Considering the fact that UT and TAMU accept people in their top graduating class, I doubt that they will accept you as an incoming freshmen. However, both UT and TAMU have various ways of admission. UT, for instance, offers a program called CAP (Coordinated Admissions Program). This program consists of attending a different UT system university during your first year of college. However, UT sets some requirements to fulfill like: 30 hours and 3.2 GPA. If you meet the requirements, after the first year in college, you are automatically admitted to UT. So, you don't have to pay the application fee, write essays or compete with other people. TAMU offers a similar program; it's called PSA (Program for System Admission). Regardless, I suggest you still apply to UT, TAMU, and U of H. I am in the same position as you. I would rather apply to a university and get rejected than not apply at all. I hope my answer made sense. Still I encourage you to visit the their websites: UT: http://bealonghorn.utexas.edu/cap/admission/ TAMU: http://admissions.tamu.edu/PSA/default.aspx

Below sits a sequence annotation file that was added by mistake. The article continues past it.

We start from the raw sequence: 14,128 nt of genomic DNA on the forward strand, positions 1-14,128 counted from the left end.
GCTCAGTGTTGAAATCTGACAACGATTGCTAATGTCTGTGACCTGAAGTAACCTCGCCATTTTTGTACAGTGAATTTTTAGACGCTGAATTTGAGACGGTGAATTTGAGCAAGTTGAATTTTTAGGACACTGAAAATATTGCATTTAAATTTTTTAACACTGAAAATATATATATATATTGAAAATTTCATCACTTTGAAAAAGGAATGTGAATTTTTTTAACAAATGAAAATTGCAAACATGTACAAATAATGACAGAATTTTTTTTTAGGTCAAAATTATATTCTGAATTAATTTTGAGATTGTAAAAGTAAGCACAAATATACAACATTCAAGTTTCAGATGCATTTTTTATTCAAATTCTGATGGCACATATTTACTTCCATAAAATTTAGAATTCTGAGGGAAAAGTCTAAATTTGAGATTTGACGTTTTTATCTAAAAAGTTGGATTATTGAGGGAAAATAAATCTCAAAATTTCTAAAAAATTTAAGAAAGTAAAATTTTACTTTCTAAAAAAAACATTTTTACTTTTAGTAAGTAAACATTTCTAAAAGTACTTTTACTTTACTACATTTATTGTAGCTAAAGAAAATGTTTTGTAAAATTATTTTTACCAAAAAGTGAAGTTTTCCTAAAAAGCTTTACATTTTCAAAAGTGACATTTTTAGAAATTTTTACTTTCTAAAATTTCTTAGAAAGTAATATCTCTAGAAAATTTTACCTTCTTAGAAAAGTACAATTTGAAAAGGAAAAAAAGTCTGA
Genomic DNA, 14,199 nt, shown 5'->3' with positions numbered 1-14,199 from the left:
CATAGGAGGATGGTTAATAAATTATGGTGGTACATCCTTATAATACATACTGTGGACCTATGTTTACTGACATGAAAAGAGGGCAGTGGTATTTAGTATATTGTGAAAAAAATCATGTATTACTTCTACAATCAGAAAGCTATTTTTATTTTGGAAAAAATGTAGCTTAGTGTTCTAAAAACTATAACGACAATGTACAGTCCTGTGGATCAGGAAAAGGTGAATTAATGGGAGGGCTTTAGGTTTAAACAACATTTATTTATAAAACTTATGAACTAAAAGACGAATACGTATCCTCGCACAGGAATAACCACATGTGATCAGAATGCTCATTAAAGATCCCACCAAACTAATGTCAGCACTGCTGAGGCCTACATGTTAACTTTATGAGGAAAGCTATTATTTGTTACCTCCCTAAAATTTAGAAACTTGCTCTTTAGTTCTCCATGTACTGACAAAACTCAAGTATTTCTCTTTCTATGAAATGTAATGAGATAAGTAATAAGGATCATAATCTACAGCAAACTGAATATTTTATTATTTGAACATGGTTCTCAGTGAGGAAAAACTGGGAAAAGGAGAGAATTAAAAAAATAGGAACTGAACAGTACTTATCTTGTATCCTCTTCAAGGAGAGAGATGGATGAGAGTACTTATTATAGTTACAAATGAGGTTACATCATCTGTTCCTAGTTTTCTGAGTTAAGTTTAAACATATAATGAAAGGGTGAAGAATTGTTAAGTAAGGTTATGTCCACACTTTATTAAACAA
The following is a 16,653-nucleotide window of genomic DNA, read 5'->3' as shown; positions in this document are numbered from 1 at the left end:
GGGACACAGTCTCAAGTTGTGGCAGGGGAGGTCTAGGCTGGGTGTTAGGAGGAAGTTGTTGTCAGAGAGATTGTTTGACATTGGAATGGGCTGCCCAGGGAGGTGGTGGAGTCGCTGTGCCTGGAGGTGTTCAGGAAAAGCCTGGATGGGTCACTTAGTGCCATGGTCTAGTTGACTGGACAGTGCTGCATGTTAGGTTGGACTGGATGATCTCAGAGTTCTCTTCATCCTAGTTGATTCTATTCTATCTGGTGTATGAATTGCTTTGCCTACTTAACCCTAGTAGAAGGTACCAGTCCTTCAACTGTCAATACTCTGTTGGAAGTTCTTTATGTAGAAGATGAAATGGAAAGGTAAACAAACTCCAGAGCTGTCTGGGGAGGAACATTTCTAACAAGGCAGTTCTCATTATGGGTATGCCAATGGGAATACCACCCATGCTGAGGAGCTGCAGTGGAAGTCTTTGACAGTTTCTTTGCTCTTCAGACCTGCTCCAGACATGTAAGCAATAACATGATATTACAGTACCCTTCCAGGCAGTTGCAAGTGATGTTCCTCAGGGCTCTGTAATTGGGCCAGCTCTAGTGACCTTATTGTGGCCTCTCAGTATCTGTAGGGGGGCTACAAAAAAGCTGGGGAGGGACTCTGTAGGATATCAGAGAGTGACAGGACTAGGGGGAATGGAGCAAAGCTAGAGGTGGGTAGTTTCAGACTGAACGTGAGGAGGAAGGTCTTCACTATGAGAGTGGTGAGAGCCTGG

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We found more questions related to the topic: University of texas admissions essay


Derry Originally Answered: Are my SAT scores good enough to go to Rice University in Houston, Texas?
You can call their office of admissions to ask about the SAT II part. You might want to get your reading section scores up a bit but other than that I think you okay. According to the collegeboard website the mid 50% of SAT scores for freshman in that school is: SAT Critical Reading: 640 - 750 SAT Math: 670 - 780 SAT Writing: 640 - 730